Oh wait, I forgot I'm incredibly Lazy.


And for what it’s worth, I reckon Tanoai Reed could pull off a pretty good Sam(oan) Fisher, judging from his skills in this video (first kill after about 2:25).

Tuesday, 4 January 2011

The Bad Lieutenant Review (Text)

Well, it finally happened. I’ve been trying to see The Bad Lieutenant ever since I heard about it from Noah Antwiler way back in April (On the very same day I was tripping out on Sub Coca Dragon, in fact), and today, I finally managed it. Fuck Yeah.

“So”, you may be thinking to yourself “what did you think of it? Was it any good?” to which I shall respond: Hey, you know how these reviews work – I talk about plot, then actors, then technical crap, and then conclude with what I thought at the end. If you don’t like it, go elsewhere. But don’t really, because I need the viewers. I may even get AdSense if I can ever break 10,000 viewers a month (I won’t).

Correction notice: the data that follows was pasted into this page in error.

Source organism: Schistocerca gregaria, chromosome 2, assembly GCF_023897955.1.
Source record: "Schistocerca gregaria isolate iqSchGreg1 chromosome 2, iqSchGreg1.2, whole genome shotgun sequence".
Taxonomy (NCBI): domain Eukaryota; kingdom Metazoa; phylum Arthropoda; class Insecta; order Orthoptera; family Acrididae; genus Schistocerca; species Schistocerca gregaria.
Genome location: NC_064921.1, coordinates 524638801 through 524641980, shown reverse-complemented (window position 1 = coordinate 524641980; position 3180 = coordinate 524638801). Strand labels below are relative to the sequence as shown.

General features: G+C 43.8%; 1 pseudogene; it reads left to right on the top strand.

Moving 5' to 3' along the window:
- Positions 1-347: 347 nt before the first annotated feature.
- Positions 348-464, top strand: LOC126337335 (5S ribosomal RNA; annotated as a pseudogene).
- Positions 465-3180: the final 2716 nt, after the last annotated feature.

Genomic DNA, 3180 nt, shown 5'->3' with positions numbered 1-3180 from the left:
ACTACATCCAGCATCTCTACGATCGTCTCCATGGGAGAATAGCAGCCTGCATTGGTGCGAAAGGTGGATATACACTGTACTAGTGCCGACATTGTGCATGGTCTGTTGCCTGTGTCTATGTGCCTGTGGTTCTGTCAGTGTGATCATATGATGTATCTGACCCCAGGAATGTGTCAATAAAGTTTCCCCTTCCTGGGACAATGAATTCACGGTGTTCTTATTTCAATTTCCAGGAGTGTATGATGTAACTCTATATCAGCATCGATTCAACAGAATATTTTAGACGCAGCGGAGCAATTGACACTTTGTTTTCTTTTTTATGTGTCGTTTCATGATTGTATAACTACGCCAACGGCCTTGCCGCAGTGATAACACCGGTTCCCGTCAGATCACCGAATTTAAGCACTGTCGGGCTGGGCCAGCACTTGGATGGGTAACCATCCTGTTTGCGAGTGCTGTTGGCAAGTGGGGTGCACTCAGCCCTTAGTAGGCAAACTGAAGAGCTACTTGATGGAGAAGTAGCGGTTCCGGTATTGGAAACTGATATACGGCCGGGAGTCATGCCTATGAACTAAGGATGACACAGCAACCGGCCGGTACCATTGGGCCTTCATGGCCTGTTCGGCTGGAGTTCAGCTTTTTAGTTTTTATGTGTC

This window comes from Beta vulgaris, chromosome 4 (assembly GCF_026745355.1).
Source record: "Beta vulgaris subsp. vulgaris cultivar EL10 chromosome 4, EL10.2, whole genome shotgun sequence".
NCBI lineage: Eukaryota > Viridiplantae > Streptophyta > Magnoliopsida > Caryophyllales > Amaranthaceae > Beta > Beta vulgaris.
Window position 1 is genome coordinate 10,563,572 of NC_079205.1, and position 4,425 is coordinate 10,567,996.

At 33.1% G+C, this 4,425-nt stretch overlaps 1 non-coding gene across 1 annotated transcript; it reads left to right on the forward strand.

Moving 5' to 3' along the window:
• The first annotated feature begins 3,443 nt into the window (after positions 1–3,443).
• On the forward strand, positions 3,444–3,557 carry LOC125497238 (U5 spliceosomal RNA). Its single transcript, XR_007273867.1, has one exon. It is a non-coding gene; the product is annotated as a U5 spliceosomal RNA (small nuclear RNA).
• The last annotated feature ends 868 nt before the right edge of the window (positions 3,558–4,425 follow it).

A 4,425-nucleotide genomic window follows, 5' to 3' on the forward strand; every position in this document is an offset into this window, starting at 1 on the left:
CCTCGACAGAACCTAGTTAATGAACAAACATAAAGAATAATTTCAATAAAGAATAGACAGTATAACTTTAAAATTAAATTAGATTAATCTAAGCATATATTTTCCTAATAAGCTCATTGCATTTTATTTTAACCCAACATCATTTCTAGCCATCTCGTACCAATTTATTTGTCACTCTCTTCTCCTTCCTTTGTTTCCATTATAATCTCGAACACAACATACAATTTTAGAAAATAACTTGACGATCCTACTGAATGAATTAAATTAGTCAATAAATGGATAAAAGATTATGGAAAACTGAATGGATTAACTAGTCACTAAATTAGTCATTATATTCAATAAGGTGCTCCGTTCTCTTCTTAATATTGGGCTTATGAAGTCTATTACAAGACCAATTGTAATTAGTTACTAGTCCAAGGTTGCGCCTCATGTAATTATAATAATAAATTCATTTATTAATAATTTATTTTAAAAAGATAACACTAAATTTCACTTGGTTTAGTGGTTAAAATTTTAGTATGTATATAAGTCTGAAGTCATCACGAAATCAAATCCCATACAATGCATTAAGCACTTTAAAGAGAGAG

Now, something that surprised me about this story was how early on Nicolas Cage makes Lieutenant. We literally only have one scene before he is promoted, in which he saves a prisoner caught in his cell as the floods caused by Hurricane Katrina sweep in (yeah, it’s set in New Orleans after Katrina, did I not mention that?), and then we go straight to the ceremony where he is made lieutenant and awarded the medal of valour for his bravery in jumping into the water to save the guy. This wasn’t what I had been expecting, as I had thought we were going to see Nicolas Cage set up as being the bad cop who is about to be kicked off the force for abusing suspects and taking drugs and drinking on the job, who the Commanders are forced to promote against their better judgment after he commits a truly heroic act that gets a lot of media attention – and whilst this is sort of what happens, it seems as though none of the characters really know about Cage’s problems at the start of the film, and the possibility that he only starts using drugs on a regular basis after injuring his back trying to save the prisoner in this first scene is also hinted at. Whilst this was completely different to what I was expecting, however, I still thought this set-up worked really well.